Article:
Earl Emmett Koeppe, architect, son of Herman Paul Koeppe and Ernestine Louise (Pfeiffer) Koeppe, was born in Fort Worth on January 1, 1907. Earl Koeppe was the fourth of five children with two elder sisters, Ruth and Eunice, an elder brother, Julian, and a younger sister, Elva. His father, Herman Koeppe, also worked as an architect and throughout Fort Worth designed several buildings, including the Fair Building, the Fort Worth Club, and the Medical Arts Building. Herman likely inspired his son Earl to pursue a career in the field.
Earl Koeppe began this career by studying architecture at the Rice Institute Architectural School where he received a bachelor of arts degree in 1929 and a bachelor of science degree in architecture in 1930. After completing his degrees, Koeppe returned to Fort Worth to work as draftsman and delineator for the prominent local architect Wyatt C. Hedrick from 1929 to 1935. He assisted Hedrick on many significant projects such as the decorative elements for Hedrick’s Art Deco design of the thirteen-story terminal and eight-story warehouse for the Texas and Pacific Railway station in Fort Worth. He then worked as a draftsman for the Supervisor Architects Office of the U. S. Treasury Department from 1935 to 1937. Then he briefly worked at the Marr & Holman architectural firm in Nashville, Tennessee, in 1937 before returning to Fort Worth to work as chief designer for Wyatt C. Hedrick from 1938 to 1957.
Koeppe left Hedrick’s firm in 1957 to establish his own architectural firm called Earl E. Koeppe & Associates. A list of Koeppe’s most notable works from this period includes Waverly Park Elementary School in 1958, First Baptist Church of Weatherford in 1958, the Handley Methodist Church of Fort Worth in 1960, the First Methodist Church of Hurst in 1961, the City National Bank of Fort Worth in 1963, Tarleton State College Women’s Dorm in 1967, Western Hills Elementary School in 1968, and the John Peter Smith Hospital in 1969. Shortly after establishing his own firm, Koeppe was elected as the president of the Fort Worth Chapter of the American Architectural Institute (AIA) in 1960. Although he designed a variety of buildings for public and private use, he gave special attention to a growing national demand for church construction as part of his tenure as AIA president. Koeppe inherited and expanded upon an intellectual lineage of influential Fort Wort architects that stretched back to Wyatt C. Hedrick’s firm’s predecessor, Sanguinet and Staats.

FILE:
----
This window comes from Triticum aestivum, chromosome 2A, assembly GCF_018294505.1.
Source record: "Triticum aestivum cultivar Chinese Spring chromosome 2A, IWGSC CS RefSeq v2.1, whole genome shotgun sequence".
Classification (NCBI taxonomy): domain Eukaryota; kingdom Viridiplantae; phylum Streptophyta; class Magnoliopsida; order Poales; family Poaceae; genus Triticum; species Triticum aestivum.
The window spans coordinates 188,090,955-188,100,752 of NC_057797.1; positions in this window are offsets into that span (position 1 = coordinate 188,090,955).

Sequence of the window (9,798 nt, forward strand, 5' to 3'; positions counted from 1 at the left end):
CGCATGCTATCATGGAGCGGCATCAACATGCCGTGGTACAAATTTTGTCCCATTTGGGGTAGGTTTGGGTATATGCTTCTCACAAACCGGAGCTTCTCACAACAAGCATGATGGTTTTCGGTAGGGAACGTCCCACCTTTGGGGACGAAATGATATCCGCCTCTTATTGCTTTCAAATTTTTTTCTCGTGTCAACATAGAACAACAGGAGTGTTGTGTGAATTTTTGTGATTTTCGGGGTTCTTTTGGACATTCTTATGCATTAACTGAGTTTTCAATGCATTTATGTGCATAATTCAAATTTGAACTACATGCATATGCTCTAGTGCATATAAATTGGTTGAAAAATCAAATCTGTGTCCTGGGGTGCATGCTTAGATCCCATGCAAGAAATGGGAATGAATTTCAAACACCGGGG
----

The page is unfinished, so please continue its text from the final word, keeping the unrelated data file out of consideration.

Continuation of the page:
Koeppe married Esther Louise Erwin of Cameron, West Virginia, on August 17, 1935. The couple had three children—sons Earl Paul and David Eugene and daughter Mary Claire. His sons followed their father into architecture and worked at the family architectural firm throughout their careers. His wife, Esther, died on April 17, 1989. Earl Emmett Koeppe died at the age of eighty-six in a Fort Worth hospital only a few years later on March 17, 1993, and was buried next to his wife at Mount Olivet Cemetery in Fort Worth.
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American Architects Directory, 1962; 1970. Fort Worth Star-Telegram, October 10, 1957; March 24, 1960; October 15, 1963; September 8, 1968; August 25, 1985; April 18, 1989; March 19, 1993; June 4, 2010. Carol Roark, ed., Fort Worth & Tarrant County: An Historical Guide (Fort Worth: Texas Christian University Press, 2003).
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The following, adapted from the Chicago Manual of Style, 15th edition, is the preferred citation for this entry.
“Koeppe, Earl Emmett,”
Handbook of Texas Online,
accessed July 03, 2022,
Published by the Texas State Historical Association.
Original Publication Date:
April 19, 2021
Most Recent Revision Date:
April 19, 2021
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